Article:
Campbell has ideas. 

What’s next?

Here’s a quick assessment of what on paper, Iowa State has to work with offensively in 2018. 

*** The combination of Montgomery, a healthy Kene Nwangwu, Sheldon Croney, Johnnie Lang and Mike Warren, Iowa State certainly has a stable of running backs that can compete at a high level every week. 

*** Hakeem Butler has the potential to be an elite wide receiver in the sport and the talent around him is undeniable. From big men like Butler and Matthew Eaton (6-6 and 6-4) to speedy, smaller slot guys like Deshaunte Jones and Tarique Milton, Iowa State has the wide receivers to create matchups on linebackers, small corners or whatever an opposing defense might through its way. 

*** Iowa State feels like it is at a spot in the tight end room where it can feel comfortable lining up two up at a time if need be. The hope is that these guys will be used more in the passing game in 2018 as well. 

*** There is a question to be asked about quarterback. Kyle Kempt certainly proved himself as a winner last year, but isn’t athletic enough to be any sort of a running threat. Campbell’s longterm vision of Iowa State’s quarterbacking probably includes that skillset from the signal caller, but Kempt’s intangibles are worth a lot. 

This whole conversation really centers around the offensive line. In a short yardage situation, will the Cyclones be able to bully the opposition and push around a decent front-four?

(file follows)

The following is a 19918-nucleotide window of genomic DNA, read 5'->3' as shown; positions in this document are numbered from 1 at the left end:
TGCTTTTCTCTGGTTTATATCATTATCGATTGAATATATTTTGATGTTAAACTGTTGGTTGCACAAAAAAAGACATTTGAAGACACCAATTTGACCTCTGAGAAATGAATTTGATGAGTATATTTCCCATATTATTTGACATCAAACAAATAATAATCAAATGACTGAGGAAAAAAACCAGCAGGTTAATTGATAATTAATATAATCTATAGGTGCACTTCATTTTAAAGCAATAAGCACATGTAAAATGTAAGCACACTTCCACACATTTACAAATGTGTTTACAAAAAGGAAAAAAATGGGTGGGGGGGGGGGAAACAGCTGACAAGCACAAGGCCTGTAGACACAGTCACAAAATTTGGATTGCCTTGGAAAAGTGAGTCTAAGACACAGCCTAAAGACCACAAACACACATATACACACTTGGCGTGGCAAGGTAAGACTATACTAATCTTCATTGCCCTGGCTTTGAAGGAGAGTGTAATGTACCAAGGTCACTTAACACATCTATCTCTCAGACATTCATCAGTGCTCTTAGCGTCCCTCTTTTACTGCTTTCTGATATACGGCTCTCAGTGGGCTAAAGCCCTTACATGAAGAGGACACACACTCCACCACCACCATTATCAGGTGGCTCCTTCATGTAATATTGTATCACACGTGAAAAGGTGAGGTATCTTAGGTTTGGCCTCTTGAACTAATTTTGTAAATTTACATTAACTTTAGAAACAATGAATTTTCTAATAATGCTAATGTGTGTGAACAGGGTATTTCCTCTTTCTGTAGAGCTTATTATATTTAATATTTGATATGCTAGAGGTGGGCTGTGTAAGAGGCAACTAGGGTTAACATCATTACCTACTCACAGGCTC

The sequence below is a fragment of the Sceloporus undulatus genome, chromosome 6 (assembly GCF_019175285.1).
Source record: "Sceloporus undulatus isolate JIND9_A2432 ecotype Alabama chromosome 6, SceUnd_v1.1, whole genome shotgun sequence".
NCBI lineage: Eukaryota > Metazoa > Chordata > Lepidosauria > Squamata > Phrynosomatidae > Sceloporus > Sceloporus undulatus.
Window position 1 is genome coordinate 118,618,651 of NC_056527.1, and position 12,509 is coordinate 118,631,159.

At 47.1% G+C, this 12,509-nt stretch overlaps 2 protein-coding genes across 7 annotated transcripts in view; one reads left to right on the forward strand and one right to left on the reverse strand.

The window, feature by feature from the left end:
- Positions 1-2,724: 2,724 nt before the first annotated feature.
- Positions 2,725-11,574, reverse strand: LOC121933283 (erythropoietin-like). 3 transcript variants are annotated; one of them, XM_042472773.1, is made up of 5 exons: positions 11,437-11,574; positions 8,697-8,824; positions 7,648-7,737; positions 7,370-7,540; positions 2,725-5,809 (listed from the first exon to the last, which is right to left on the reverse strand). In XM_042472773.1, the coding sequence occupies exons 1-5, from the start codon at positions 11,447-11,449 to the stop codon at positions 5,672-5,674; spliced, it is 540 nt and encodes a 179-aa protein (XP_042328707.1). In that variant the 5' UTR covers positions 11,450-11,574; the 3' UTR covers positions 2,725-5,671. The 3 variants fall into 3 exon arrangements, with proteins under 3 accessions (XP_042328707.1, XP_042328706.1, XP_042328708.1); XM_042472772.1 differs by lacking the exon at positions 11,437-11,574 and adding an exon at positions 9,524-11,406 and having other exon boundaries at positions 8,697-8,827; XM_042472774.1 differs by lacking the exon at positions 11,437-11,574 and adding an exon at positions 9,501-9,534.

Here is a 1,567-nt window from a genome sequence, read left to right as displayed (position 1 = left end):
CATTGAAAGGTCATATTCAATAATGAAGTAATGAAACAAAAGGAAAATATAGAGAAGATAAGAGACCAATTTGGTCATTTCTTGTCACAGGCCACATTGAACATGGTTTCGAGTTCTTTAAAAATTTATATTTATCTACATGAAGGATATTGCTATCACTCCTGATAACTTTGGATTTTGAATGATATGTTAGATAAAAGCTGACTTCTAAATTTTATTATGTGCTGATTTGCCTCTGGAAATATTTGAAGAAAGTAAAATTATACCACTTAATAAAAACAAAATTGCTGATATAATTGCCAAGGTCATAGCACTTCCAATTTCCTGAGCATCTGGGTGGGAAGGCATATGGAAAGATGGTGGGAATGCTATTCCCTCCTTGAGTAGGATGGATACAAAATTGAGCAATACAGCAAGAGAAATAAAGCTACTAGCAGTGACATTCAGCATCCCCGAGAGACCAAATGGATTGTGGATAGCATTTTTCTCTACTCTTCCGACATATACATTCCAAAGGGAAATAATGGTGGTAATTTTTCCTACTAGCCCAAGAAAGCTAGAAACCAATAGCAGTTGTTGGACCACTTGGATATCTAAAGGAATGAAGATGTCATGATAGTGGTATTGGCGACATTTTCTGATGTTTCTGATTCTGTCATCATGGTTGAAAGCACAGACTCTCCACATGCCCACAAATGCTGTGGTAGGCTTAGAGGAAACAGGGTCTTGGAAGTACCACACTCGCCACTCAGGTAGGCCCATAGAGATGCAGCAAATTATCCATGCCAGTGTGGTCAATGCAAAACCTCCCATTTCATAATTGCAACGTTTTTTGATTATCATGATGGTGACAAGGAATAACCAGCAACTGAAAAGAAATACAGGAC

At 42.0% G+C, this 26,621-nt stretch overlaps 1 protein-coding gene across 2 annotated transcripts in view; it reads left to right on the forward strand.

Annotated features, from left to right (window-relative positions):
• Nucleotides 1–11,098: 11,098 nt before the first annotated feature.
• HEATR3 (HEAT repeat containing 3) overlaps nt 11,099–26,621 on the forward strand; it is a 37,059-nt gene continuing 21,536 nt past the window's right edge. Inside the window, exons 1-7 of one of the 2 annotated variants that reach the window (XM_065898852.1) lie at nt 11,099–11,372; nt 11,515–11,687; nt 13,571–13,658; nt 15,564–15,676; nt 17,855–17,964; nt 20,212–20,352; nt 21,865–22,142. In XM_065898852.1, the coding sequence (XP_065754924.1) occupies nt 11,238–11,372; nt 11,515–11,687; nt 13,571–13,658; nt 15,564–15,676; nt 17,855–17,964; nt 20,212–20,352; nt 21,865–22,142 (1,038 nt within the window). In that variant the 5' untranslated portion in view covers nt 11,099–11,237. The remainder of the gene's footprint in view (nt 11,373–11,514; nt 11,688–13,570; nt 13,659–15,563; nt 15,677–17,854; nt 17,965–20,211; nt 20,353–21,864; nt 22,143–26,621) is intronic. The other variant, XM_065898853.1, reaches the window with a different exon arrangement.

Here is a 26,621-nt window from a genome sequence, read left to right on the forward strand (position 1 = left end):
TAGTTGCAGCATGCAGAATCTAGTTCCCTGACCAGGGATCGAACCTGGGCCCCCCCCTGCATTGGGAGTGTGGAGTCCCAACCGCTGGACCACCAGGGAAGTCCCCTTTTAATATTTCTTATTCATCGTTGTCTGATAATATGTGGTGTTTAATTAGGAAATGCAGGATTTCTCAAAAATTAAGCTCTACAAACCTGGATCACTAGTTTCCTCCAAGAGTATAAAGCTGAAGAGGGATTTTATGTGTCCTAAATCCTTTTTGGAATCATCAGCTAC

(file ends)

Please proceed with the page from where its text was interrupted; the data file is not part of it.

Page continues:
Campbell simplifies his vision for offense at Iowa State quite well. Just think of it as a pizza. 

“We want to attack you in a bunch of different ways,” Campbell said. “I like that. I have always said that I want the whole pizza. When we have been our best at Toledo, Mount Union and even when I was at Bowling Green, we had the whole pizza. We can do a lot of different things. We picked the best slice each week to be successful.”

Chris Williams

administrator

Chris was hired as Cyclone Fanatic’s publisher in the fall of 2009. He is Iowa State football's postgame show host on the Cyclone Radio Network and can be heard daily from 4-7 on Des Moines' top-rated sports station, 1460 KXnO. Williams, a 2007 graduate of Iowa State’s Greenlee School of Journalism, is the former publisher of the old CycloneNation.com (Scout.com). He has also written for the Des Moines Register, the Ames Tribune, CycloneReport.com and is the former sports director at KMA Radio. When Williams isn’t working, you can usually find him doing something outdoors with his wife Ashley, daughter Camryn, and Golden Retriever Dierks. He enjoys golfing, boating, country music, the Minnesota Vikings, Atlanta Braves and is passionate about any and all motor sports so finding Williams at a local dirt track is very common.